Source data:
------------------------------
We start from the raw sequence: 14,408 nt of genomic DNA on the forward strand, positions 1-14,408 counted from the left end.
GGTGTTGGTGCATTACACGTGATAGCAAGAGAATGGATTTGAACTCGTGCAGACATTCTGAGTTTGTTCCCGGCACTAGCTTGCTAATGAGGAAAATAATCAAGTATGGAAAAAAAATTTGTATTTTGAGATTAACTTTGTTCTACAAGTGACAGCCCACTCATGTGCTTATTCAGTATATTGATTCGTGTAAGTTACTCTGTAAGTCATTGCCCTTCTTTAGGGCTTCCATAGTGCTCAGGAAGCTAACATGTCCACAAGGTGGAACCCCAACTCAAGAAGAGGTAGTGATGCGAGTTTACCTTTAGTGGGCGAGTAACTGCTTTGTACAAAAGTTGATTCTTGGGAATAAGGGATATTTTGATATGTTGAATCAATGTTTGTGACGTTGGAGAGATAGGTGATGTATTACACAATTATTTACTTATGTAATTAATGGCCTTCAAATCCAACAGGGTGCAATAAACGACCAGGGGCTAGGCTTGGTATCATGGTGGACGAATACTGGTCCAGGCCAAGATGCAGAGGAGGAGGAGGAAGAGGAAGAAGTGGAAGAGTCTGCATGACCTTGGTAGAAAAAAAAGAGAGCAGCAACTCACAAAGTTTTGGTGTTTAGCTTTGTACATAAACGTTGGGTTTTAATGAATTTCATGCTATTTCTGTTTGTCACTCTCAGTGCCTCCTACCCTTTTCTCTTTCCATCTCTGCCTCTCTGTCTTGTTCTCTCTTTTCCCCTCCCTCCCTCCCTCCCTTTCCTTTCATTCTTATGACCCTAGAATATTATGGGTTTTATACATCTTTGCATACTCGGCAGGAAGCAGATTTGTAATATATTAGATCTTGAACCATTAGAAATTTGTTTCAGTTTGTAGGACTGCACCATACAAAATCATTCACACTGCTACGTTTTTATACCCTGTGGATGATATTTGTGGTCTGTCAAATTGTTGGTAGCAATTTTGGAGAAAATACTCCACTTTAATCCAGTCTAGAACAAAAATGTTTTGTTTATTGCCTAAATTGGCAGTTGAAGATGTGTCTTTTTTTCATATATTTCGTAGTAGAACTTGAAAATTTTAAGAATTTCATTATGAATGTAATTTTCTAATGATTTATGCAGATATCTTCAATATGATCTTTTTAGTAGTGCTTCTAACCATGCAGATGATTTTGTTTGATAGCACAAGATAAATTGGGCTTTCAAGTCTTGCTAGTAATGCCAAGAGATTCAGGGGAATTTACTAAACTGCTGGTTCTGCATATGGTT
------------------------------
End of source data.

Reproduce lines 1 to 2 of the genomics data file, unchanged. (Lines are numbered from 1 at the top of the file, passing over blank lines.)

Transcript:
We start from the raw sequence: 14,408 nt of genomic DNA on the forward strand, positions 1-14,408 counted from the left end.
GGTGTTGGTGCATTACACGTGATAGCAAGAGAATGGATTTGAACTCGTGCAGACATTCTGAGTTTGTTCCCGGCACTAGCTTGCTAATGAGGAAAATAATCAAGTATGGAAAAAAAATTTGTATTTTGAGATTAACTTTGTTCTACAAGTGACAGCCCACTCATGTGCTTATTCAGTATATTGATTCGTGTAAGTTACTCTGTAAGTCATTGCCCTTCTTTAGGGCTTCCATAGTGCTCAGGAAGCTAACATGTCCACAAGGTGGAACCCCAACTCAAGAAGAGGTAGTGATGCGAGTTTACCTTTAGTGGGCGAGTAACTGCTTTGTACAAAAGTTGATTCTTGGGAATAAGGGATATTTTGATATGTTGAATCAATGTTTGTGACGTTGGAGAGATAGGTGATGTATTACACAATTATTTACTTATGTAATTAATGGCCTTCAAATCCAACAGGGTGCAATAAACGACCAGGGGCTAGGCTTGGTATCATGGTGGACGAATACTGGTCCAGGCCAAGATGCAGAGGAGGAGGAGGAAGAGGAAGAAGTGGAAGAGTCTGCATGACCTTGGTAGAAAAAAAAGAGAGCAGCAACTCACAAAGTTTTGGTGTTTAGCTTTGTACATAAACGTTGGGTTTTAATGAATTTCATGCTATTTCTGTTTGTCACTCTCAGTGCCTCCTACCCTTTTCTCTTTCCATCTCTGCCTCTCTGTCTTGTTCTCTCTTTTCCCCTCCCTCCCTCCCTCCCTTTCCTTTCATTCTTATGACCCTAGAATATTATGGGTTTTATACATCTTTGCATACTCGGCAGGAAGCAGATTTGTAATATATTAGATCTTGAACCATTAGAAATTTGTTTCAGTTTGTAGGACTGCACCATACAAAATCATTCACACTGCTACGTTTTTATACCCTGTGGATGATATTTGTGGTCTGTCAAATTGTTGGTAGCAATTTTGGAGAAAATACTCCACTTTAATCCAGTCTAGAACAAAAATGTTTTGTTTATTGCCTAAATTGGCAGTTGAAGATGTGTCTTTTTTTCATATATTTCGTAGTAGAACTTGAAAATTTTAAGAATTTCATTATGAATGTAATTTTCTAATGATTTATGCAGATATCTTCAATATGATCTTTTTAGTAGTGCTTCTAACCATGCAGATGATTTTGTTTGATAGCACAAGATAAATTGGGCTTTCAAGTCTTGCTAGTAATGCCAAGAGATTCAGGGGAATTTACTAAACTGCTGGTTCTGCATATGGTT